December 20, 2006
What would possess a rail-thin, London-based photographer with no culinary experience, albeit possessed of wit and imagination, to write a parody celebrity cookbook?
In a recent interview, Mark Crick has whimsically said that he's from London's East End and that "when I got to university I realized people couldn't understand me, so I started adapting my voice . . . If you can get a writer's rhythm going, you're halfway there." Well, to judge from Kafka's Soup, Crick's gone all the way, trotting out the language, tone and situations that define 14 authors, from Homer ("Sing now, goddess, of the hunger of Peleus' son, Achilles") to Pinter (whose "Cheese on Toast" one-act play is a riot of bizarre, cross-conversation understatements).
Accompanying his stories, the multitalented Crick delivers serious recipes, steps and all, and also provides illustrations in the mode of, among others, Warhol, De Chirico, Hogarth, Van Gogh, Picasso and Matisse. As they say, this is a stocking — not to mention a stomach — stuffer. Take, for example, "Rich Chocolate Cake à la Irvine Welsh." Who? (He's a Scots novelist, screenwriter and playwright whose signature style and subject matter turn on recollected experiences in the punk scene.)
A particular delight of Kafka's Soup is that it's not necessary to recognize the literary goods in order to enjoy the culinary goodies Crick associates with them.
Kafka, who lends his name to the book's title, would never have done any cooking himself, Crick opines, let alone eat anything as rich as Czech stew, so Crick imagined him "talking about unexpected visitors and having to cobble together miso soup from scraps in his fridge." The Kafkaesque mood Crick was after was the feeling of being isolated from your guests when you're giving a dinner party — "a sense of paranoia which I thought worked well with Kafka. Miso soup's got a thinness to it, but there's something very exotic about it, like Kafka, so it seemed to work."
As for John Steinbeck's "Mushroom Risotto," Crick says he fastened on something that for him summarized "the drought of the Depression" — "The porcini lay dry and wrinkled, each slice twisted by thirst and the color of parched earth," the onion and garlic peeled by "the scarred and callused hands" of a cook who knew that "the porcini would make it if the pan didn't dry out."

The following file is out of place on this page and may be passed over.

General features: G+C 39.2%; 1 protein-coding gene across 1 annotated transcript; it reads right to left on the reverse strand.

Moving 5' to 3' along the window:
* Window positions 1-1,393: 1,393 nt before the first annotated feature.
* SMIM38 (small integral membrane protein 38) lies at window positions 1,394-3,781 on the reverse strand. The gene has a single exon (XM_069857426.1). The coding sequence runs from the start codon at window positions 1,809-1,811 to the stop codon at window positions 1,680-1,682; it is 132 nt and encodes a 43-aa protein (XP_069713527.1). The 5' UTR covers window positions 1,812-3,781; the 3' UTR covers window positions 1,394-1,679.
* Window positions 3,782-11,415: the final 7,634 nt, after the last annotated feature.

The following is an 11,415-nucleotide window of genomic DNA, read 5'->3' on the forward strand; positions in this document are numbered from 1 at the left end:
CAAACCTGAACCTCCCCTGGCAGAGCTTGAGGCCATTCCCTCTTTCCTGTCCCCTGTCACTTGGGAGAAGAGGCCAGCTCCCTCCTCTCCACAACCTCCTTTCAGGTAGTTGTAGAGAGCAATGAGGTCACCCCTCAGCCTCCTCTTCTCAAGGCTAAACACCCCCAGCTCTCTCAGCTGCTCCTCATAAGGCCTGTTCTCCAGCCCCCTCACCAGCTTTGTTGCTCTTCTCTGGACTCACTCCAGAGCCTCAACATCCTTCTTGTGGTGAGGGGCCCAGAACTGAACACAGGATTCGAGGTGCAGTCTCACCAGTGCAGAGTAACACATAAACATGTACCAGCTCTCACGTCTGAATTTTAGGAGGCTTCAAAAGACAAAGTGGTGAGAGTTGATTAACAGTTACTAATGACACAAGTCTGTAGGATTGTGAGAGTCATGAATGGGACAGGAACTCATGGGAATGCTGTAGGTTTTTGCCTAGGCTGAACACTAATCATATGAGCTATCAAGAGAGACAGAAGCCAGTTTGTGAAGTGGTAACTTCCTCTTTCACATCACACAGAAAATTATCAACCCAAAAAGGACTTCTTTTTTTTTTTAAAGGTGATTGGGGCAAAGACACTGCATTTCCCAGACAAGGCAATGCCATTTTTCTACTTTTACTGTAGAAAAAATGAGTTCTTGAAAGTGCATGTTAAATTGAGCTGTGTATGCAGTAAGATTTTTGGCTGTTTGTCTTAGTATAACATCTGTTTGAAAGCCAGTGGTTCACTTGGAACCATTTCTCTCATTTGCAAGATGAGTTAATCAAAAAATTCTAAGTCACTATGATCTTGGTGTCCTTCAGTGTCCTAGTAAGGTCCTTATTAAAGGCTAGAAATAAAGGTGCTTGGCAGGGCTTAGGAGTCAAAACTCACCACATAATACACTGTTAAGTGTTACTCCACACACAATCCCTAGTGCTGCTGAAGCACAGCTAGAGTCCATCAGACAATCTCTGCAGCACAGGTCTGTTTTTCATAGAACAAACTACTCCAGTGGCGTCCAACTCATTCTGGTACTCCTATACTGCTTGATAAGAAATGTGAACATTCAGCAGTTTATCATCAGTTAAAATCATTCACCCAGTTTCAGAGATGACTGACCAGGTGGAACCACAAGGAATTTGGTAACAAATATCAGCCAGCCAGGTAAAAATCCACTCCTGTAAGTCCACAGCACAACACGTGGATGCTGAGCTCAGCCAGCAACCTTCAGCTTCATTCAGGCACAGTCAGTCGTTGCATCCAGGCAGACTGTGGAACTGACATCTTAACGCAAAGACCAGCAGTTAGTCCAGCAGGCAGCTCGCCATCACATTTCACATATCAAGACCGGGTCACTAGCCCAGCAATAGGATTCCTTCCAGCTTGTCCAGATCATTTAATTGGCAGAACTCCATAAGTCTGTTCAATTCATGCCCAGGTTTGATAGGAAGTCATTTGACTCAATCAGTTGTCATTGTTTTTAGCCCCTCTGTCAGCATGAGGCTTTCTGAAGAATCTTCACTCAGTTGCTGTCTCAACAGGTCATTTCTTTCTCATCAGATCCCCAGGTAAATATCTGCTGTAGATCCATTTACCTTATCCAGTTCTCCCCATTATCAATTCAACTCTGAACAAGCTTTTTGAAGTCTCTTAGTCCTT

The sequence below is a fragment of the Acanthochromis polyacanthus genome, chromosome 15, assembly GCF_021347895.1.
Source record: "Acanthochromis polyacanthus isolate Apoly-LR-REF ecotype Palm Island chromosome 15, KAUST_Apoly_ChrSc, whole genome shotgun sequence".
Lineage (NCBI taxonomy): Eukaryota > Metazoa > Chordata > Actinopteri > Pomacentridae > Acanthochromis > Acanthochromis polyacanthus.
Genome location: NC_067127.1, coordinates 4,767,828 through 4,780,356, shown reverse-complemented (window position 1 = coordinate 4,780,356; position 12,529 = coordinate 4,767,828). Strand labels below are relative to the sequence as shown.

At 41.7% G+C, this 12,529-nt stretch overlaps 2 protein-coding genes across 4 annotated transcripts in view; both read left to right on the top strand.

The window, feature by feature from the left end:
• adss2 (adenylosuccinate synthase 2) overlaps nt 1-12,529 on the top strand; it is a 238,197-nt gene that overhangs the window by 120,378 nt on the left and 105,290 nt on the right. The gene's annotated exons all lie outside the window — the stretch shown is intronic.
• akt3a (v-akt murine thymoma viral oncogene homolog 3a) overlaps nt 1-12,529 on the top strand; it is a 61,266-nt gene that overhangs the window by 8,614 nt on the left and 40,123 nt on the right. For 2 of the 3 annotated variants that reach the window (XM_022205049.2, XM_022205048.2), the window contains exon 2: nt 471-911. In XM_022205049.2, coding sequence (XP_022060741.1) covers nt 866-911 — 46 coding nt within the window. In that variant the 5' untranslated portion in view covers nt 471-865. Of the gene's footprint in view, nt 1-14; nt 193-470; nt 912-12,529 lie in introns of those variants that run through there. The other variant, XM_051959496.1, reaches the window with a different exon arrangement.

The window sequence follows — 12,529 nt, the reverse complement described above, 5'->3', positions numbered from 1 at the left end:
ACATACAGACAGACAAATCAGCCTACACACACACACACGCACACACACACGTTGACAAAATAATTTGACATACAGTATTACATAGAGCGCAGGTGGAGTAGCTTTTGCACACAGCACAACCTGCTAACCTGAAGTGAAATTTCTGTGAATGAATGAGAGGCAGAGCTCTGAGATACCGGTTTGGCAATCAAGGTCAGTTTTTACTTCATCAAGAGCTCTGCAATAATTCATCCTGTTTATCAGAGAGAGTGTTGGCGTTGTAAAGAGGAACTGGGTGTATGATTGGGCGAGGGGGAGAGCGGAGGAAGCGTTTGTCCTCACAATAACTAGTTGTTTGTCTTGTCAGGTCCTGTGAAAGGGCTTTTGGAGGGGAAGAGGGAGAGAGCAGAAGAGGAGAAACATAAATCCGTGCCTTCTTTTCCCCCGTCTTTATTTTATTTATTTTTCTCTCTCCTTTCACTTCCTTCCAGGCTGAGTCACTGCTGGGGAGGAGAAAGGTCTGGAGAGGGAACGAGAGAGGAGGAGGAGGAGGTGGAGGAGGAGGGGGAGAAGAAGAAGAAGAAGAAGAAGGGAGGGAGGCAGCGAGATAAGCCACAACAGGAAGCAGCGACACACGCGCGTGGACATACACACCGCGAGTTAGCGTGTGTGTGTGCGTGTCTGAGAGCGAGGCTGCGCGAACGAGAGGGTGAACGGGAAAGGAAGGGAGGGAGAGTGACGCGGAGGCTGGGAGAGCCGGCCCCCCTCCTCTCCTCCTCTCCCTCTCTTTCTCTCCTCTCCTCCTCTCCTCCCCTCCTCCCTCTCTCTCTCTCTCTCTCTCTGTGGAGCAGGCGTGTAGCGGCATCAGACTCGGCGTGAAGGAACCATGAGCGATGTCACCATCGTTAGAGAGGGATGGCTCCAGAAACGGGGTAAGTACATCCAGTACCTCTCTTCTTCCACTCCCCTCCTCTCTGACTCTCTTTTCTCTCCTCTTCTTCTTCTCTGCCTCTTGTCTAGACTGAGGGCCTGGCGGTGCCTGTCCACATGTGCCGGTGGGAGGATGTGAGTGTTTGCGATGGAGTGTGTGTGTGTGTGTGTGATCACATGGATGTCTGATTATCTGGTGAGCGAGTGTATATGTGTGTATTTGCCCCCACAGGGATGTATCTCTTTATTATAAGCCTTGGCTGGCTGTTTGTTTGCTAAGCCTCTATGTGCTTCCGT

Here, also, are Gabriel Garcia Marquez ("Coq Au Vin"), Chaucer (whose "Onion Tart" is introduced by a chiding host — "And thou, clerke of Prague, put away thy bookes,/Tis no time for Ovid, our tales are for cookes"), Graham Greene (with "Vietnamese Chicken") and Jorge Luis Borges (convoluting "Sole à la Dieppoise").
Leading off with "Lamb with Dill Sauce à la Raymond Chandler" was a clever move, considering how many imitations the king of detective tough has inspired: "I sipped on my whisky sour, ground out my cigarette on the chopping board, and watched a bug trying to crawl out of the basin. I needed a table at Maxim's, a hundred bucks, and a gorgeous blonde; what I had was a leg of lamb and no clues. I took hold of the joint. It felt cold and damp, like a coroner's handshake . . . before I knew what I was doing a carrot lay in pieces on the slab. None of them moved."
Who was the most difficult author to do? Virginia Woolf, says Crick, "because her voice is so subtle and not that old-fashioned sounding." But he gets her making a "Clafoutis Grandmère," a French cherry tart, stream of consciousness flowing on, as she cradles and protects her cherries in batter, a mother concerned about her children. "Tiramisu à la Proust" puffs up as a mocking narrative of "elusive memories" delivered in long associative sentences.
For readers looking for more familiar literary voices, favorites may be Jane Austen's "Tarragon Eggs" ("It is a truth universally acknowledged that eggs, kept for too long, go off") and the Marquis de Sade's "Boned Stuffed Poussins" (poor Justine, locked in a closet, witnesses through a keyhole, a corrupt judge's slow peeling away of a "wrapping, revealing two fleshy white birds, breasts uppermost").
All the pieces, however, testify
to Crick's skillful use of different points of view and reflect a life of wide and
constant reading. He's already at work on a do-it-yourself-book, wherein Wittgenstein will be discussing how to change a washer and Julius Caesar how to put up a shelf.
Kafka's Soup: A Complete History of World Literature in 14 Recipes, written and illustrated by Mark Crick. Harcourt, 92 pp., $14.95.